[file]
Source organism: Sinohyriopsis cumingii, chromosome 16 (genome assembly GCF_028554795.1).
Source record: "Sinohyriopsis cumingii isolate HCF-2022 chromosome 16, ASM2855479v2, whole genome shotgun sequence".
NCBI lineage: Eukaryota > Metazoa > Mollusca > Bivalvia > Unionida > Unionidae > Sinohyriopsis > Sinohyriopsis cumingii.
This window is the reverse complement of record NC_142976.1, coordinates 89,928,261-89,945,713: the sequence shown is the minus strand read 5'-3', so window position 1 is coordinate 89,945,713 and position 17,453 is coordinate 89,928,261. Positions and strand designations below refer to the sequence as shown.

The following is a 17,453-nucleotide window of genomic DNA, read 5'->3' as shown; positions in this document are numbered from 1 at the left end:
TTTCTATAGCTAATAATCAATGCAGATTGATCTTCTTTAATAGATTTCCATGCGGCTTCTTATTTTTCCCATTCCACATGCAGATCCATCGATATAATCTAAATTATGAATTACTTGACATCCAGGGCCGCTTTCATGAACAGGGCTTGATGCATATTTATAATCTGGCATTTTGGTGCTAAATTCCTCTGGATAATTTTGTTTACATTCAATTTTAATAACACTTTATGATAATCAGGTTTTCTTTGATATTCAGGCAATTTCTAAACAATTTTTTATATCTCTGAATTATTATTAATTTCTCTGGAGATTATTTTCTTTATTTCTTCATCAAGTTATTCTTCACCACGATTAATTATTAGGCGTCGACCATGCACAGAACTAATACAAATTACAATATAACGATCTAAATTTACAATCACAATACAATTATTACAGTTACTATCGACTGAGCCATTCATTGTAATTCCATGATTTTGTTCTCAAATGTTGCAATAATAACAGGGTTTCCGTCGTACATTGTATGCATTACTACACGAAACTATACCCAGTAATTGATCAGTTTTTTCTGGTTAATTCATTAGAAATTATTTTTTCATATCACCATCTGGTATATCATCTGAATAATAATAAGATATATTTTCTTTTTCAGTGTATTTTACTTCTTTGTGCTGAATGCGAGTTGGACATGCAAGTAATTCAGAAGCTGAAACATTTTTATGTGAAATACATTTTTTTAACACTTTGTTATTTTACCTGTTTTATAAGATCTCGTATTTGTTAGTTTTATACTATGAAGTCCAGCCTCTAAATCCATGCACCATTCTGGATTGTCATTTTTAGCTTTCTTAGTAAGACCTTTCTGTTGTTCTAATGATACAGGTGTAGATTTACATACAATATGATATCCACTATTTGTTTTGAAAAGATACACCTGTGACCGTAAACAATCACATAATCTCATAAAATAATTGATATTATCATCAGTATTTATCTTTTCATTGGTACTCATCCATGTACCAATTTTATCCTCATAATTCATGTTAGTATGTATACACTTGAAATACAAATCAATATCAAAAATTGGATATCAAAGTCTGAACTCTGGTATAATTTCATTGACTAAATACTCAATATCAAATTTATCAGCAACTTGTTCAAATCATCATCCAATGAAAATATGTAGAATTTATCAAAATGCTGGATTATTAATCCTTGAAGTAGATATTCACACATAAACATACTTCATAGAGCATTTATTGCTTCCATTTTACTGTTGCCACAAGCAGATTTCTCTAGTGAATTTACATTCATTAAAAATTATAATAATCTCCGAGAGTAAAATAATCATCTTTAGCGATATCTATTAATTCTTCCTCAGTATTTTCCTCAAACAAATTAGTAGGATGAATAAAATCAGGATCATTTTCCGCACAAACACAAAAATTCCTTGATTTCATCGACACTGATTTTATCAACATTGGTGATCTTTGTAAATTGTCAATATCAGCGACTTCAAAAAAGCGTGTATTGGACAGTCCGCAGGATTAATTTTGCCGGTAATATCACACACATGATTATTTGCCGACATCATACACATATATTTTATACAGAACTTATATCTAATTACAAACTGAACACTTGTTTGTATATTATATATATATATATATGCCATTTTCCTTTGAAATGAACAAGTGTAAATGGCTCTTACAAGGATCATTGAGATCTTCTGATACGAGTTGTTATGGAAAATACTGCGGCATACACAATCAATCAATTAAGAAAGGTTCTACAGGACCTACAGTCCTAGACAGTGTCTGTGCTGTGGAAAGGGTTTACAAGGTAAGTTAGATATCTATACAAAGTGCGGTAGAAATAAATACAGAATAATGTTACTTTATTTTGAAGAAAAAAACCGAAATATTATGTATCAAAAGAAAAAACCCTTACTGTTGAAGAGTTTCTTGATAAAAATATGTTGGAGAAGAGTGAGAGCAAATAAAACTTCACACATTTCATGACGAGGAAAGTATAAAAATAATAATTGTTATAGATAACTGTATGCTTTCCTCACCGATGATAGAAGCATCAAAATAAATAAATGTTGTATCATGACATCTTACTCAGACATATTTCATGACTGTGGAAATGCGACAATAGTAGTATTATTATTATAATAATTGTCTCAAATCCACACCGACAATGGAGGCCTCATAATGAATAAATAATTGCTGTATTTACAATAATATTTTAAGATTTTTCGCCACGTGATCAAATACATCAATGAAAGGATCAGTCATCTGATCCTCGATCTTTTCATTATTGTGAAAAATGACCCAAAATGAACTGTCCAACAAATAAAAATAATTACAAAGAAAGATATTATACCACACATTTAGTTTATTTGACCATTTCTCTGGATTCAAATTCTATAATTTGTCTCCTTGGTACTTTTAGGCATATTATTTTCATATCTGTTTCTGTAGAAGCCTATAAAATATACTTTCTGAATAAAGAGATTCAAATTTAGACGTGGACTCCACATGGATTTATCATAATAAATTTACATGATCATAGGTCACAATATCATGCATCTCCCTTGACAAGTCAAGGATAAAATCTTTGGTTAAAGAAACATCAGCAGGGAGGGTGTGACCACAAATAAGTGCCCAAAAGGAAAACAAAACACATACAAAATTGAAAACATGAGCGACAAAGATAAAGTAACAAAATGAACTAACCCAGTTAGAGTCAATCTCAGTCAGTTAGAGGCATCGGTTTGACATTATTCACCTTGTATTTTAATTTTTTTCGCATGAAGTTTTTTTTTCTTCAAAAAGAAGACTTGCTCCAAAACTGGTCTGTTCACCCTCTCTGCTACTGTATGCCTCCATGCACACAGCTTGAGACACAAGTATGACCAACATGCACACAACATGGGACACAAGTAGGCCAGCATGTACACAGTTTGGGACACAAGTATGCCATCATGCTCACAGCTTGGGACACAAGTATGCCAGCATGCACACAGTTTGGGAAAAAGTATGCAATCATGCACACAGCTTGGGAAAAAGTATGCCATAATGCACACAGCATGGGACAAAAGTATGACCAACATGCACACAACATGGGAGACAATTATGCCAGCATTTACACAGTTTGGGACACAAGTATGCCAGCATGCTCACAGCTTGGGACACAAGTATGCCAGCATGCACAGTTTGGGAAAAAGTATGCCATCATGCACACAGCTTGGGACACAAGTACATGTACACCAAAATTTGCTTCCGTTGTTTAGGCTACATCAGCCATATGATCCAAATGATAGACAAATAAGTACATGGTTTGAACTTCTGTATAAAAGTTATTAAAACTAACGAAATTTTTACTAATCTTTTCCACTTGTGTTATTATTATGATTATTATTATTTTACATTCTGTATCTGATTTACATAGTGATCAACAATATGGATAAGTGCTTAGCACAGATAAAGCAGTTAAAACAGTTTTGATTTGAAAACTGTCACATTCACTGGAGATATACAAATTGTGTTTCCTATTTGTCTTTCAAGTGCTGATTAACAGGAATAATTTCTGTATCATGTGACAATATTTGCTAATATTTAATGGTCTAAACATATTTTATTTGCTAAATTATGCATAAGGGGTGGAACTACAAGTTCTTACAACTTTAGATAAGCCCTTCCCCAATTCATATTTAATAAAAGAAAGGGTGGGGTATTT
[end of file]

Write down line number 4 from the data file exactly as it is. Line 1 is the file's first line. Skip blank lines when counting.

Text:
This window is the reverse complement of record NC_142976.1, coordinates 89,928,261-89,945,713: the sequence shown is the minus strand read 5'-3', so window position 1 is coordinate 89,945,713 and position 17,453 is coordinate 89,928,261. Positions and strand designations below refer to the sequence as shown.